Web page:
Friday, November 25, 2011
Years ago, a career counselor at my alma mater advised me to write holiday cards to people who had helped me in my job search. Her logic was that this was an unobtrusive way of keeping myself on their radars, while reminding them of my impeccable charm and business etiquette should I need their help in future.
I thought this was sort of brilliant and I've adapted it to my own tastes over the years to include more than just casual business contacts and to take place around Thanksgiving rather than New Years. Every year I write an e-mail to candidates, bosses, co-workers and volunteers who have made an impact on me in the most recent election year. Yes, it's a good career move, but I'm recommending thankfulness in general. Here's why:
1) Elections are by nature a cynical business. We spend a lot of time talking about what's wrong, railing against injustice or warning about what could happen if the other side gets its way. There have been times on elections and even in school when I think about everything going on in the world and all the issues I care about and worry "how will we ever, ever fix that?" In our rush to make things better, we can spend our whole lives focusing on what's left to do and not consider all the progress we've made. This year I am thankful for (among many other things) Gilad Shalit, an end to Don't Ask Don't Tell, New York marriage equality, victories in Connecticut, continued protection for a woman's right to choose, and a plan to withdraw troops from Iraq. In the lead up to what promises to be a challenging election year, let's not forget that we have a lot to be proud of.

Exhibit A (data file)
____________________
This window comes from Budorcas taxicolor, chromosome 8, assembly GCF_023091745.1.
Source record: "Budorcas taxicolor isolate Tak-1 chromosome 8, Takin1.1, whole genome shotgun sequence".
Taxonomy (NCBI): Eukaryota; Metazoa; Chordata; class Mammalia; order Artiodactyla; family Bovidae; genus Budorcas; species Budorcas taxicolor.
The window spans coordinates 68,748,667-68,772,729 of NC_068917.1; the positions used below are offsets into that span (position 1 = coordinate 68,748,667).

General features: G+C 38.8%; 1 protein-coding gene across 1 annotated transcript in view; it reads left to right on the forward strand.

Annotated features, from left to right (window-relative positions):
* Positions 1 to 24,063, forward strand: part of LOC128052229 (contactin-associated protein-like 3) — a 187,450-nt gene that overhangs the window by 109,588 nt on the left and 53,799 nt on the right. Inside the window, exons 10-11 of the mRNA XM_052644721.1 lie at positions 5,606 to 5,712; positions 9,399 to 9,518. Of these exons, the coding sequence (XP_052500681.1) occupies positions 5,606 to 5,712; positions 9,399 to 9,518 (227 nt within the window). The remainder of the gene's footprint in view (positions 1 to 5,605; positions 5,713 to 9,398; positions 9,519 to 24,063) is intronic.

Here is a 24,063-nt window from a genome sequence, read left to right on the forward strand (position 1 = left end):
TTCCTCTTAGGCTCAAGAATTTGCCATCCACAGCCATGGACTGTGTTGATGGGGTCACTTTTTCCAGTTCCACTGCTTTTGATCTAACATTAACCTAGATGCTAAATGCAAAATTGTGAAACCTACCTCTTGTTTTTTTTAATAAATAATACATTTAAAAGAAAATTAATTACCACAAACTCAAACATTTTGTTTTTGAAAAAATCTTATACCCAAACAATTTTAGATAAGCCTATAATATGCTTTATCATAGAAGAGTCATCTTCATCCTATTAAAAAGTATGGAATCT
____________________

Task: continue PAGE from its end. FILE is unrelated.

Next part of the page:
2) It means more to thank someone when you don't need anything from them. Any organizer worth her call list knows to thank her volunteers when they come in the office, but what about the election? I once attended a training where a now fairly prominent field director told us that volunteers are like tissues because you get as much as you can out of them, and then you throw them out. Lovely. I know, I'm such the karma police that Radiohead could write a song about me, but it seems to me that if you thank someone you should mean it. Especially if you plan to go ahead and do it again with a whole new group of people next year. You're asking people to do things that are sometimes scary, often boring and often time consuming. As we all know, volunteers come into the office for the candidate, but they stay for you. One of the things that broke my heart about John Edwardsgate was that I had asked people to give up their time and energy to help him. I put my reputation and integrity on the line to them for him. Afterwards, I felt like I had let them down. Writing them a thank you note almost a year later allowed me to let them know that even though things worked out very, very differently than we had hoped, their hard work was not unappreciated, and not in vain.
3) We stand on the shoulders of giants. Whether you're in school, on a campaign, or doing something equally important but unrelated, sometimes its hard to stay motivated. It's less so when you think about all the people who have come before you to make your job/school/life possible. I am thankful for the founding fathers and mothers and revolutionaries who risked being hung for treason so that I could be part of the longest running democracy in history, for the people who have died defending it and for the women who took part in the suffrage movement. I am also thankful for the doctors and pharmacists who made it possible for me to be alive and healthy enough to contribute to a movement I find incredibly rewarding. I have no intention of letting any of them down.
This year I am thankful to all of you for reading my blog and sharing it with others, especially my darling friend Cole Imperi who helped me with its new design (official launch coming soon). Please let me know how I can help you achieve your goals this coming year. I wish you a festive and meaningful holiday season.